I suppose the modern equivalent would be ‘spin’. Political parties have ‘spin doctors’ to make sure that things look good, that bad news is dressed up well or hidden behind good, that the mistakes of those in power suddenly become strengths. What you see looks great, but the truth is often very, very different. In the end we know that the result is lack of trust in public institutions and national leaders. We become suspicious that we are being tricked and even if all is above board we are not likely to believe what we are told.

The religious leaders in Jesus time were so busy looking good in the details that they missed the big picture. To use Jesus’ language they strained out the gnat and swallowed a camel. Jesus had a wonderful turn of phrase! They were dealing with outside appearances, just like spin does, but Jesus said look inside. There is the challenge. Changing the outside just requires a bit of acting to fool people, twisting the truth here or there, or being a little economical with it. Changing the inside is much harder work.

At first when I was thinking about this, I thought it was about being honest with other people, and I still believe that’s part of it. However, think of the problem of honesty as it comes from a child. ‘Why is that lady so fat and ugly, mummy?’ Mummy tries to disappear among the tinned peas in embarrassment. The child is just saying what she thinks, no spin, no dishonesty. Later she learns that you don’t say what you are thinking. You may think that the woman is fat and ugly but you say, ‘You look really smart today, Mrs Jones.’ Why do you do that? Because otherwise you will offend Mrs Jones by the unkind thing you were thinking. Somehow dishonesty becomes the loving thing to do.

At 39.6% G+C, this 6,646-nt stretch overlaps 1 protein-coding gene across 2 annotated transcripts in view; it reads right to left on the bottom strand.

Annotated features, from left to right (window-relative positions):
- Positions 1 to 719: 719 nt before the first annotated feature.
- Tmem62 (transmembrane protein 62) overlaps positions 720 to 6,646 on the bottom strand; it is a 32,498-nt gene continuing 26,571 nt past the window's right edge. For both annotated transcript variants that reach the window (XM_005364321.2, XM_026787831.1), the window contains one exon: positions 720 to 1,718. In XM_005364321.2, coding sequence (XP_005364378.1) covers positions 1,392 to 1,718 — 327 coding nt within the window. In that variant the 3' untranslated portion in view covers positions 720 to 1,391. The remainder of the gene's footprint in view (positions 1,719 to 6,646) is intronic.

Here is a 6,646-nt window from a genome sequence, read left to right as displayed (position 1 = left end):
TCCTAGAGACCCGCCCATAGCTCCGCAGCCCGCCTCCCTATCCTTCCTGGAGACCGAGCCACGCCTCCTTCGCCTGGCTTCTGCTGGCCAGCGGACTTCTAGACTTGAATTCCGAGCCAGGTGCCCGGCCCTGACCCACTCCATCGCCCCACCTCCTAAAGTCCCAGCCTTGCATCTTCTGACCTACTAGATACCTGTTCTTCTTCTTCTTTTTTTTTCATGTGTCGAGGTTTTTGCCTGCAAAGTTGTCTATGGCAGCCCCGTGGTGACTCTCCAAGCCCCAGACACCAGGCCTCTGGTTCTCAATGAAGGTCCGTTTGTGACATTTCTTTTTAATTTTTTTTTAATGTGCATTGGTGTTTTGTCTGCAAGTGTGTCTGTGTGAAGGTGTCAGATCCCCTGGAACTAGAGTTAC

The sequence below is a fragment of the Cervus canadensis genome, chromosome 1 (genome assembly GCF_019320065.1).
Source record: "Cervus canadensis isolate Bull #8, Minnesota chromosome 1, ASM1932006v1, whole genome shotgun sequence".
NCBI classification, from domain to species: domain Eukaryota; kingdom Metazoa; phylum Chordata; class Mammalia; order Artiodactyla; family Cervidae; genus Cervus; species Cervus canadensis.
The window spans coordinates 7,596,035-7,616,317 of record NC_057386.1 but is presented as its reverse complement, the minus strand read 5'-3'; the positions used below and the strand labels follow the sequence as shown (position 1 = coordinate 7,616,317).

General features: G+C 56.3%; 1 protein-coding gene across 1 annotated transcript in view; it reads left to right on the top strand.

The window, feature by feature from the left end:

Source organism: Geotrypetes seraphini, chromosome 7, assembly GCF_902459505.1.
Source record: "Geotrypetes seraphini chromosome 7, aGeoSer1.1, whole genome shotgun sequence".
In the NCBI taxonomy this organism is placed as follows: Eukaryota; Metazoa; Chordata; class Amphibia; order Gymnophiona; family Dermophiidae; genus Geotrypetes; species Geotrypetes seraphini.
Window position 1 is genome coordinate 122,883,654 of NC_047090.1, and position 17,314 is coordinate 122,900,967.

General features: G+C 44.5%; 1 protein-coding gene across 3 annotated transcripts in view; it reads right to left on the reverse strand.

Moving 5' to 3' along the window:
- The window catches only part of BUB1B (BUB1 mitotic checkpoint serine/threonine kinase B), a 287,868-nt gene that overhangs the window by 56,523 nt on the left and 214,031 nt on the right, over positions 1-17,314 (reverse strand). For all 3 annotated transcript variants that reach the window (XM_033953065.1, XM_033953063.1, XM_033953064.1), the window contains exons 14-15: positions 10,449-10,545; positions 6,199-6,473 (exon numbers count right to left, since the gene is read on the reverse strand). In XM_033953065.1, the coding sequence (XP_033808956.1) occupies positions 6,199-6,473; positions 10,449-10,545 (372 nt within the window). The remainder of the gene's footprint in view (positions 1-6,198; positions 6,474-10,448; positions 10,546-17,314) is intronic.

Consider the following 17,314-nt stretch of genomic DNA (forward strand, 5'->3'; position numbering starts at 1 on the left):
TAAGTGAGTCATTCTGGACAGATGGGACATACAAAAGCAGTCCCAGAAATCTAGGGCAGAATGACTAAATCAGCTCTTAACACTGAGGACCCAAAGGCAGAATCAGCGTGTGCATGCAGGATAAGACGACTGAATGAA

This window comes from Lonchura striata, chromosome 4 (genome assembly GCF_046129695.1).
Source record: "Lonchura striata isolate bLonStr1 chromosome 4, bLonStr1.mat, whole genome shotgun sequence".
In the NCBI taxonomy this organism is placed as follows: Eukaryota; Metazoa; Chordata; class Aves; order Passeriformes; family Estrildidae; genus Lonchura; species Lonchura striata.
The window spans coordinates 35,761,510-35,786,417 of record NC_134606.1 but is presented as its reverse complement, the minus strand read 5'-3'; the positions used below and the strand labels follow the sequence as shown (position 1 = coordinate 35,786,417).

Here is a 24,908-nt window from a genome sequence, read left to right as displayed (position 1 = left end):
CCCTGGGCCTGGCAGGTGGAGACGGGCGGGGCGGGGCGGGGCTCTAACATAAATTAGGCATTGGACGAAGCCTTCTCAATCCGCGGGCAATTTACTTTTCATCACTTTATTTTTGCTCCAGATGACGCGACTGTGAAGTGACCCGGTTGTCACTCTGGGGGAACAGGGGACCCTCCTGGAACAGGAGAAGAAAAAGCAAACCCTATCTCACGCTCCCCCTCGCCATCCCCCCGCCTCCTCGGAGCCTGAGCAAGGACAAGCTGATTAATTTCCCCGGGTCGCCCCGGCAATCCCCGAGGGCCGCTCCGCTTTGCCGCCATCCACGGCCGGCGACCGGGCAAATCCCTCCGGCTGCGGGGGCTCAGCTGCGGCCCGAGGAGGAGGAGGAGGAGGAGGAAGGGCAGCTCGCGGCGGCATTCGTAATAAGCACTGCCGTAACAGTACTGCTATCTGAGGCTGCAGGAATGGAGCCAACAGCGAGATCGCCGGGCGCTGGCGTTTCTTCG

What Jesus said to the scribes and Pharisees goes beyond being polite so that you don’t offend. He wants them to be honest, but in order to be honest and not cause offence, what they are like on the inside must change. He is asking them to become a seamless whole, the same all the way through. This is the complete opposite of spin. Spin changes the outside and leaves the inside untouched. Jesus says change the inside and that will shine through to the outside automatically.

Transformation is what the Christian faith is all about. We are to be changed into the image of Jesus. It’s not easy to do and we can’t do it alone. That change is the work of the Holy Spirit who helps grow within us the fruits of the Spirit: love, joy, peace, patience, goodness, kindness, gentleness, faithfulness, self-control.

In this life we will be works in progress and we will get things wrong. Then honesty becomes difficult because we are often afraid of what people will think of us. We may even like to hide the truth from ourselves if at all possible. We might get away with hiding for a time, as the old saying goes ‘You can fool some of the people for some of the time but you can’t fool all of the people for all of the time.’ Eventually, if we are dishonest we will get tripped up.

Even if we could hide our faults from everyone forever, we cannot hide from God. The psalm makes it plain that there is simply nowhere to go. God can see us inside and out, and God still loves us. May that give each of us the patience to accept ourselves as we are while continuing to pray that the Holy Spirit will work on us to make us all that we should be.

Helene Milena – Lay Pastor

Author: Helene Milena

Lay Pastor of the Anglican Cathedral in Second Life. Teacher, counsellor, wife, mother and grandmother.

One thought on “WYSIWYG – What You See Is What You Get

  1. Helene, I really appreciate the ‘spin’ you place on things! The simplicity and honesty of being who we truly are, inside and out, and knowing God loves us – how deep and profound is this! Thank you for sharing your wisdom and insight. Love and Prayers as you continue …. LouiB.